I’ve said this before, but I get a kick out of talking to younger, up-and-coming actors, still in the early phase of their film careers. The new science-fiction film THE MAZE RUNNER has a cast made up almost entirely of just such actors. I recently did a great post-screening Q&A (and a more traditional interview the next morning, which is what’s below) with the three main actors from THE MAZE RUNNER, and I found them all refreshingly serious about their work, the film and where things go from here.
Probably the most popular of the three is “Teen Wolf’s” Dylan O’Brien, who also had a role in last year’s THE INTERNSHIP. The actor I was most familiar with was Will Poulter, who is probably best know as the weird fake son in WE’RE THE MILLERS, but I remember as one of the two young leads in 2007’s SON OF RAMBOW, one of my favorite films about how kids’ imaginations work. Poulter also starred in THE CHRONICLES OF NARNIA: THE VOYAGE OF THE DAWN TREADER, and will soon be seen in THE YELLOW BIRDS from director David Lowery, which co-stars Benedict Cumberbatch and Alejandro González Iñárritu’s follow-up to BIRDMAN called THE REVENENT, also starring Tom Hardy and Leonardo DiCaprio. So yeah.
And finally there was Kaya Scodelario, who appeared briefly via video screen as Sam Rockwell’s daughter in MOON, was a regular on the UK version of “Skins,” had a supporting role in CLASH OF THE TITANS, and in 2011 was the star of a radical and quite moving take on WUTHERING HEIGHTS.
I was genuinely impressed with all three of these folks and their work in THE MAZE RUNNER, and the Q&A in particular turned into something far more in depth and interesting than I’d thought it would, thanks to some solid audience questions. The guests all seemed happy with the way things went, which explains their enthusiastic response when I came into the room the next morning for our follow-up interview. Please enjoy this lively chat with Dylan O’Brien, Will Poulter, and Kaya Scodelario…
Capone: Hey, guys.
Dylan O’Brien: Steve! We love Steve!
Will Poulter: We love Steve! How are you, man? Good to see you.
Kaya Scodelario: Hi, Steve. Lovely seeing you again.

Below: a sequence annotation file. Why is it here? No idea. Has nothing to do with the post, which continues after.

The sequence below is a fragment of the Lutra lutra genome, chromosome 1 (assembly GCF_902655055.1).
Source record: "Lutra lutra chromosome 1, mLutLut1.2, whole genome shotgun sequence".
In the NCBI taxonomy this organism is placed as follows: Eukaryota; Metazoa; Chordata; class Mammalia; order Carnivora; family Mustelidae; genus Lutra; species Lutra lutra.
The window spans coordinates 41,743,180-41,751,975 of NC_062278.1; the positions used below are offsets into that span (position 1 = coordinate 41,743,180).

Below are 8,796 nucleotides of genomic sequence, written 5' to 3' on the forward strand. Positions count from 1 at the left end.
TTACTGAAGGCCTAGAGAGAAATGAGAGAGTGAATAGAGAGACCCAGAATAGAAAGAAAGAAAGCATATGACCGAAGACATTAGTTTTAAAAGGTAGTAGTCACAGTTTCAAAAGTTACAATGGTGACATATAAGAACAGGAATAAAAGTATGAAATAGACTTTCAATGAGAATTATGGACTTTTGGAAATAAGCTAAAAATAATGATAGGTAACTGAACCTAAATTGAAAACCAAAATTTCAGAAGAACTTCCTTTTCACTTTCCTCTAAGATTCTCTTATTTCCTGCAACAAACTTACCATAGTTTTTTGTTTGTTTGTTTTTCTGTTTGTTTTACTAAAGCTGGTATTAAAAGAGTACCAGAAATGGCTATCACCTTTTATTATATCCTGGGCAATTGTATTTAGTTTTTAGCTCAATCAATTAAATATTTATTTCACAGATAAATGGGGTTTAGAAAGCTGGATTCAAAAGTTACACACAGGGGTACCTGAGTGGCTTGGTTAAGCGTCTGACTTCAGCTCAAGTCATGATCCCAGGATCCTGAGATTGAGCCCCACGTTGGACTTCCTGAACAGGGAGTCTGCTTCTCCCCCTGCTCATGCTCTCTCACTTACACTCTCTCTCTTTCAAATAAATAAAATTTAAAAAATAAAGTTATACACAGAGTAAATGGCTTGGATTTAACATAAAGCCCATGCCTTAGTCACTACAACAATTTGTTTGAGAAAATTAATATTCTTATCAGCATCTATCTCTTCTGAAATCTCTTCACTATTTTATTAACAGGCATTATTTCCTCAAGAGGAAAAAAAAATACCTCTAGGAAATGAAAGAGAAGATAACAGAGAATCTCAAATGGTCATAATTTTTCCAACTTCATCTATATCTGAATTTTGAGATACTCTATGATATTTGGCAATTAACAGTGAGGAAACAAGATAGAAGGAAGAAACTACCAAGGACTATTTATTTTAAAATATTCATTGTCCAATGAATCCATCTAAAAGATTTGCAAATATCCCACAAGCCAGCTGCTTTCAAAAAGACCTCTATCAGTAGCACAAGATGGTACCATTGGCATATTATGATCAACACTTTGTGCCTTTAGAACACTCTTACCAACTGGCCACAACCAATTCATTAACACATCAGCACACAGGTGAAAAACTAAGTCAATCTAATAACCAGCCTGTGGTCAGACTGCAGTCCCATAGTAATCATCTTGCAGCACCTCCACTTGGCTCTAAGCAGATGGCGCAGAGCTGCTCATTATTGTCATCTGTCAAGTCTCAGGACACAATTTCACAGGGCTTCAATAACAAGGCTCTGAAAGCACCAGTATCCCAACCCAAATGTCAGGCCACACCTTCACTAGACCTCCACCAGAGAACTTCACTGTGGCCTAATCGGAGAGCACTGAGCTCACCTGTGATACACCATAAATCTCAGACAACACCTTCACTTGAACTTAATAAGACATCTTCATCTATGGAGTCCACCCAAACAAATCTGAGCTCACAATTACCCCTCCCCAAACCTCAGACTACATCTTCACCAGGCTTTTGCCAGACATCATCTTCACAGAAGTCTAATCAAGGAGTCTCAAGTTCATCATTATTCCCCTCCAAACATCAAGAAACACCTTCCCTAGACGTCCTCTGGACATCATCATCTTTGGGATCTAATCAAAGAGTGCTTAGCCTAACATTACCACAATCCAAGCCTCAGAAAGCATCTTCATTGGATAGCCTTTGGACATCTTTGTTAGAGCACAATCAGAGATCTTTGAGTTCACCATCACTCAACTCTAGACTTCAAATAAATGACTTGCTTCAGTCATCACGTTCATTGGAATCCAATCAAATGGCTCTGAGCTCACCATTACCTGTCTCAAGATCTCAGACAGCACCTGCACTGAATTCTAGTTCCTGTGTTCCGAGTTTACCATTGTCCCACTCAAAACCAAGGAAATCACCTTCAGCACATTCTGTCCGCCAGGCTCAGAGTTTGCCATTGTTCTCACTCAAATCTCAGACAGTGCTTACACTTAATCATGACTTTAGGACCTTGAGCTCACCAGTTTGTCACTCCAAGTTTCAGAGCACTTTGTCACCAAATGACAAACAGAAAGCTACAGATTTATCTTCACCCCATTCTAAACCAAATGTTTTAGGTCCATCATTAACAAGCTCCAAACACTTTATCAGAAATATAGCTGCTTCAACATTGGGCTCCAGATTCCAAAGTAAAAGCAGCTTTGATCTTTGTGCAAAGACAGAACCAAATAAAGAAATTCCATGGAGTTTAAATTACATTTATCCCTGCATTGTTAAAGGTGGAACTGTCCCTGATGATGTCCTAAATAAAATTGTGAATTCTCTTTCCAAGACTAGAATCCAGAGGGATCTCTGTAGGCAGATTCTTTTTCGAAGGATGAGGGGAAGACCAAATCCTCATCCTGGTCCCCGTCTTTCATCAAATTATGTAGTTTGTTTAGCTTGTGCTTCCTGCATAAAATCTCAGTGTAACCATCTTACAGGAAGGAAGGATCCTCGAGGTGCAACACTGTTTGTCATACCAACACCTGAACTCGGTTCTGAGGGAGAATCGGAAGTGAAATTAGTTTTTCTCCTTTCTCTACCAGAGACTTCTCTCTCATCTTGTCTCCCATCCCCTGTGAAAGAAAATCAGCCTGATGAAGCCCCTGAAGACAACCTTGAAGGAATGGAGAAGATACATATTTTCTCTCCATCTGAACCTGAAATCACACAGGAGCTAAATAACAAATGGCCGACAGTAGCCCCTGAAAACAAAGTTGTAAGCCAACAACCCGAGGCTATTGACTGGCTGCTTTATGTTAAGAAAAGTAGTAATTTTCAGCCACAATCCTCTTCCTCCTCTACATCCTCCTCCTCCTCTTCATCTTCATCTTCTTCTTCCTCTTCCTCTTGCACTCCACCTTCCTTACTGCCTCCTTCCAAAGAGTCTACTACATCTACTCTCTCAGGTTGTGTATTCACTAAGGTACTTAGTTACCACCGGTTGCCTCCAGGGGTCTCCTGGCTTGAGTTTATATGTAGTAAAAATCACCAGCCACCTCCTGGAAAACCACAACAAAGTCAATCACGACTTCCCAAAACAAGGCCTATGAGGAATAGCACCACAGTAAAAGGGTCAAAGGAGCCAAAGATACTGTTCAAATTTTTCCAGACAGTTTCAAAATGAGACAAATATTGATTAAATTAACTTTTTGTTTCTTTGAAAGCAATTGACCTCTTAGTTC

Capone: Feels like only yesterday.
WP: Feels like only yesterday. How you living, man?
Capone: Good, but not as good as you guys are, apparently.
DO: You just missed our little tweet party.
Capone: That's what it sounds like. I don’t know what a tweet party looks like, exactly.
DO: Neither do we.
WP: Neither do we.
Capone: I’m sure it’s where all the kids are hanging out. With most really good science fiction, there’s usually some underlying social commentary or political statement or commentary on what’s going on in the world. What do you think that message in this film, and what do you hope people walk out of the movie thinking about?
DO: I think it’s in a way meant to restore faith in humans, and not just humans but kids. We’ve talked about this some, but [MAZE RUNNER author] James Dashner always talks about how he likes the comparison to “The Lord of the Flies,” because it was one of his favorite books as a kid, and it definitely played a lot into how he created this world, but thematically something that’s so polar opposite of his own vision of how people are, and his belief in the fact that people are innately good, and that this is actually how they would react in a situation like this. That’s his theory, and he wholeheartedly believes that. And I think it’s also a weird coming of age tale for these kids—facing their fears, overcoming them, and becoming stronger as they ban together and work together and survive. So I think that’s a big one.
Capone: I like the idea that everyone is assigned a role when they get there, but what the film is really about is not just accepting that role because that’s the way it’s been. Don’t be afraid to do something else if you think you can do something useful. Society is like that sometimes—assigning roles to groups of people.
DO: Exactly. Absolutely.
KS: What really attracted me to it is, I’m really into social experiments and how humans behave in certain situations—the Big Brother idea. And I liked the thought of sticking all these people in this place where they can survive themselves, and they can live off the land, they have supplies. There’s no real need for them to escape. And there are the settlers, the people that like that and enjoy that routine. But there are also the masses that feel like that’s just it and are looking for someone to inspire them, and that represents Thomas to me. He ignites that in everyone else, and it’s not that they weren’t as brave as him, or that they didn’t have the same ideas as him. They just needed that little push, that inspiration from the world to then find that within themselves, and that’s why so many of us go with him into the maze in the end, and I think that’s why that works.
It’s not something like, “Now they’re just going to follow him and go along.” I think they had that within their hearts anyway, and if you look at the jobs within the Glade, it represents that as well. There’s Winston, who’s chopping chickens all day, so he’s quite used to the gruesomeness of all of that. You can look into each person, and I find that interesting to discuss wether in life we’re happy to settle down, or whether we’re the ones that are going to do something about it, or if we just need a little bit of inspirations first.